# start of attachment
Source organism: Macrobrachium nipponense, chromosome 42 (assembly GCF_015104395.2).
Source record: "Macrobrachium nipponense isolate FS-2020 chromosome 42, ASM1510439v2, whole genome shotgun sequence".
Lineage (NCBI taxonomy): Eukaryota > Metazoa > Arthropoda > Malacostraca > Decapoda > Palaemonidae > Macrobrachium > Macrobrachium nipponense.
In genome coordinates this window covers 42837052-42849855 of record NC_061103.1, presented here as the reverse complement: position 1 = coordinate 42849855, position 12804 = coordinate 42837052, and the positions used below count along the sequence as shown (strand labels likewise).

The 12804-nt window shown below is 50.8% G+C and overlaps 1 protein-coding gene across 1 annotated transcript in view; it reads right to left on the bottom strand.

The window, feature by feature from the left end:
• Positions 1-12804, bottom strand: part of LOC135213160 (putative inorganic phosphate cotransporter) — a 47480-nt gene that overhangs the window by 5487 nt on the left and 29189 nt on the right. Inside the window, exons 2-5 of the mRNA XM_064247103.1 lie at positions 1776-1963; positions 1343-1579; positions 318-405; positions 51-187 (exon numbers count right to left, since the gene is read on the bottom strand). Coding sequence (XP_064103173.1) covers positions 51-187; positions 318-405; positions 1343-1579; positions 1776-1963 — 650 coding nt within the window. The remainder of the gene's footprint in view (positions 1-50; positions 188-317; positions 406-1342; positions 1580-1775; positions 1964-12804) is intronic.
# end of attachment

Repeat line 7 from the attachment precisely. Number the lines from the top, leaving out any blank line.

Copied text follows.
• Positions 1-12804, bottom strand: part of LOC135213160 (putative inorganic phosphate cotransporter) — a 47480-nt gene that overhangs the window by 5487 nt on the left and 29189 nt on the right. Inside the window, exons 2-5 of the mRNA XM_064247103.1 lie at positions 1776-1963; positions 1343-1579; positions 318-405; positions 51-187 (exon numbers count right to left, since the gene is read on the bottom strand). Coding sequence (XP_064103173.1) covers positions 51-187; positions 318-405; positions 1343-1579; positions 1776-1963 — 650 coding nt within the window. The remainder of the gene's footprint in view (positions 1-50; positions 188-317; positions 406-1342; positions 1580-1775; positions 1964-12804) is intronic.